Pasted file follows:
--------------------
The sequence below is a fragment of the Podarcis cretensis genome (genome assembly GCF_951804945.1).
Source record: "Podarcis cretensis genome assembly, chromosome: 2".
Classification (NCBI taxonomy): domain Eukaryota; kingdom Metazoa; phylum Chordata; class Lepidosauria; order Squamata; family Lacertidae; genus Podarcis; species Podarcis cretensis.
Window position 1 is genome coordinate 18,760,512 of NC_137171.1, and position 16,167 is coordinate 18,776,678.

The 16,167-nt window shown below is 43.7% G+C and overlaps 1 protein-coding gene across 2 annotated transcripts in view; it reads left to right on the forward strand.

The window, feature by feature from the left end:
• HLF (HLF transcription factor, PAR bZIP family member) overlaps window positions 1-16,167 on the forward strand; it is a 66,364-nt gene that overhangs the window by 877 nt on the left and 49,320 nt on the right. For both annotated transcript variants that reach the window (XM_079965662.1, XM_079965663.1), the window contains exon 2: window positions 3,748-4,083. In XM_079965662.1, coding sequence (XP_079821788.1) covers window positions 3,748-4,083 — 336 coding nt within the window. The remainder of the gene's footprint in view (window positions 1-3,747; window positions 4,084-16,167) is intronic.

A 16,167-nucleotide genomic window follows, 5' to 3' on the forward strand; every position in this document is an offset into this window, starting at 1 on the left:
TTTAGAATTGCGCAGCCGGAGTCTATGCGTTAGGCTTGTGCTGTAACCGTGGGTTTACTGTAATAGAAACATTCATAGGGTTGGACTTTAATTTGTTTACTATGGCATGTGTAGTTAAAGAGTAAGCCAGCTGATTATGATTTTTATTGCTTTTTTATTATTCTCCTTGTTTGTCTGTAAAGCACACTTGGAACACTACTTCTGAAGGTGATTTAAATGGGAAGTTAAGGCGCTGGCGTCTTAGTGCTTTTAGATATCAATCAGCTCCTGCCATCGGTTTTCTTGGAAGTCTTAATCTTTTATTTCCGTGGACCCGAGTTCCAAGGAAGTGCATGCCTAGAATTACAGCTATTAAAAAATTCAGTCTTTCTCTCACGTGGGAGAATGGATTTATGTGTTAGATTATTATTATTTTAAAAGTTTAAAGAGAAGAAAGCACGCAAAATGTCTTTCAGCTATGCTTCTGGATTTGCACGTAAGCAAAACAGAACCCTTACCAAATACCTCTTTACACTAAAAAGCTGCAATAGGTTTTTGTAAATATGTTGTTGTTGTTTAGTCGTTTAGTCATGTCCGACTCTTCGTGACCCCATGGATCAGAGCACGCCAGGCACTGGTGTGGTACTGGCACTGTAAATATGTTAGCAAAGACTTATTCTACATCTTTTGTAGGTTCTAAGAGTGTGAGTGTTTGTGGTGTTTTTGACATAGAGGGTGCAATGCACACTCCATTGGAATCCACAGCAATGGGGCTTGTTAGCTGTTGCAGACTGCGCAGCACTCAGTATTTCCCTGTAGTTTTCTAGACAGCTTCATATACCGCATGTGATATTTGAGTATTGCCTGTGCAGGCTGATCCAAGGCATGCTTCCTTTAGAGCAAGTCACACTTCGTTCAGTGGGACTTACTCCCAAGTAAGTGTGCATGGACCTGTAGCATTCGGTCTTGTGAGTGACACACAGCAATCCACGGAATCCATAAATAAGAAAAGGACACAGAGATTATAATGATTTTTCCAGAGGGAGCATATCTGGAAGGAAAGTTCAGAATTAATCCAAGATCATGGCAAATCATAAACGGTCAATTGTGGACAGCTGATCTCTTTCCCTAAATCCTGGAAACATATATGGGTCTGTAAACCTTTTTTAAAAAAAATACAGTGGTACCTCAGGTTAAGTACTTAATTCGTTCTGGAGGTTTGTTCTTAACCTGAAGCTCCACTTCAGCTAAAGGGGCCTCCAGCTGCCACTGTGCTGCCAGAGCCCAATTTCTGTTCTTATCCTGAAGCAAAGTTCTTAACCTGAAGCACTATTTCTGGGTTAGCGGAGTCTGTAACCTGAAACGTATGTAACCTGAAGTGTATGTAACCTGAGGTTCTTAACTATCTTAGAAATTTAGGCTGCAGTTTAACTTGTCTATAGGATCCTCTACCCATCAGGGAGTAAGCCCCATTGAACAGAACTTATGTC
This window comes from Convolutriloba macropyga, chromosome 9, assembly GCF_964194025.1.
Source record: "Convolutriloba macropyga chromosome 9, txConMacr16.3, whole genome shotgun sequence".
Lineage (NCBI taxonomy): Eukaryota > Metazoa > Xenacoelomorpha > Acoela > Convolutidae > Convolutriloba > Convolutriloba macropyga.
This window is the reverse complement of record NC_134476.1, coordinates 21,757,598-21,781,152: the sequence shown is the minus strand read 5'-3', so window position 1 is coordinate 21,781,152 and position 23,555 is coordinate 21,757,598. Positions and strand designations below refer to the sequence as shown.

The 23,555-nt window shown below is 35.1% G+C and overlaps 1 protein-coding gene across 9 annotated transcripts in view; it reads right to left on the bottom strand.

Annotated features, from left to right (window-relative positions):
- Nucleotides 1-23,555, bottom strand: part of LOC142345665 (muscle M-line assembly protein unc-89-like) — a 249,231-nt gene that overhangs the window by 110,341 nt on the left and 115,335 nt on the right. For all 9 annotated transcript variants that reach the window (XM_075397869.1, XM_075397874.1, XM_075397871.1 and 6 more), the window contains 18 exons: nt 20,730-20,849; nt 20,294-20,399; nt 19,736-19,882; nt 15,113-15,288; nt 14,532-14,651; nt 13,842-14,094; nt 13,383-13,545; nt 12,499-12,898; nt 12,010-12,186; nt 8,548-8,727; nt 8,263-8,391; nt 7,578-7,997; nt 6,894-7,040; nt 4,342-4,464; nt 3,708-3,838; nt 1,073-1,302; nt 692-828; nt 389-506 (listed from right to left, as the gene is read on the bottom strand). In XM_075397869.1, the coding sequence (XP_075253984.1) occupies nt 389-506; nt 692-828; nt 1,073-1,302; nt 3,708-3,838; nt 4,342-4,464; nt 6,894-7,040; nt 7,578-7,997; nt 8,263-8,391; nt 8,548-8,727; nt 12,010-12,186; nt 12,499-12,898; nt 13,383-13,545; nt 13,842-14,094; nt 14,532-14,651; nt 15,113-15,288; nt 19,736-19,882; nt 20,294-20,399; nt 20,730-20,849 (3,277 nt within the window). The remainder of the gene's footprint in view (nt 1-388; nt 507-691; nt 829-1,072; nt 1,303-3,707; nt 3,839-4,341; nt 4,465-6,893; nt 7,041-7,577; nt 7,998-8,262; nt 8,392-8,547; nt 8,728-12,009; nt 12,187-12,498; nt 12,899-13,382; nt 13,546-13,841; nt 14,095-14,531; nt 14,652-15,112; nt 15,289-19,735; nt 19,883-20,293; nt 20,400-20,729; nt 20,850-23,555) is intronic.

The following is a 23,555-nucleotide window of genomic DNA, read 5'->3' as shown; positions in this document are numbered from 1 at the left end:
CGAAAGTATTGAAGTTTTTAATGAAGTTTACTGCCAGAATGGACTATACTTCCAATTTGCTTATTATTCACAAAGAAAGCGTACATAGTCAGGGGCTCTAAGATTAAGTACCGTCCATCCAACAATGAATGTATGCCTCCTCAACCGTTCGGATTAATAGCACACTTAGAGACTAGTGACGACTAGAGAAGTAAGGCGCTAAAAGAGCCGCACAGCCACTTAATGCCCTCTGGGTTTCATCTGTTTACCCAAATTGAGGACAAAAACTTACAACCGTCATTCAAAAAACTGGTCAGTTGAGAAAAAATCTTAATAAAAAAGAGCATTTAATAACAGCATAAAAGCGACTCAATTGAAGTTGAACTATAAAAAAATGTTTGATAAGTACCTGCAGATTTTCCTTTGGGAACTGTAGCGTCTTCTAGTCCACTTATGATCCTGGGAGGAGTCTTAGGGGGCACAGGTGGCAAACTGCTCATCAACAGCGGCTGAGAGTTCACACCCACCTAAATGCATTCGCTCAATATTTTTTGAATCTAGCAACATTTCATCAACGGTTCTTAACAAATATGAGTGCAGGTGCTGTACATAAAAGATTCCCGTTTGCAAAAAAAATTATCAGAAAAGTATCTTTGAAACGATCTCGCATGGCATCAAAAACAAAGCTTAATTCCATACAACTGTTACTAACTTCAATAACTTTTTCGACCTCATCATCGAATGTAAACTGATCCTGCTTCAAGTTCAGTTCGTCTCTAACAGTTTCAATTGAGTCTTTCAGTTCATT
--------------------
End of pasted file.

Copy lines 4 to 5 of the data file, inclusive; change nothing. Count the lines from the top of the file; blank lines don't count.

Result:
Window position 1 is genome coordinate 18,760,512 of NC_137171.1, and position 16,167 is coordinate 18,776,678.

The 16,167-nt window shown below is 43.7% G+C and overlaps 1 protein-coding gene across 2 annotated transcripts in view; it reads left to right on the forward strand.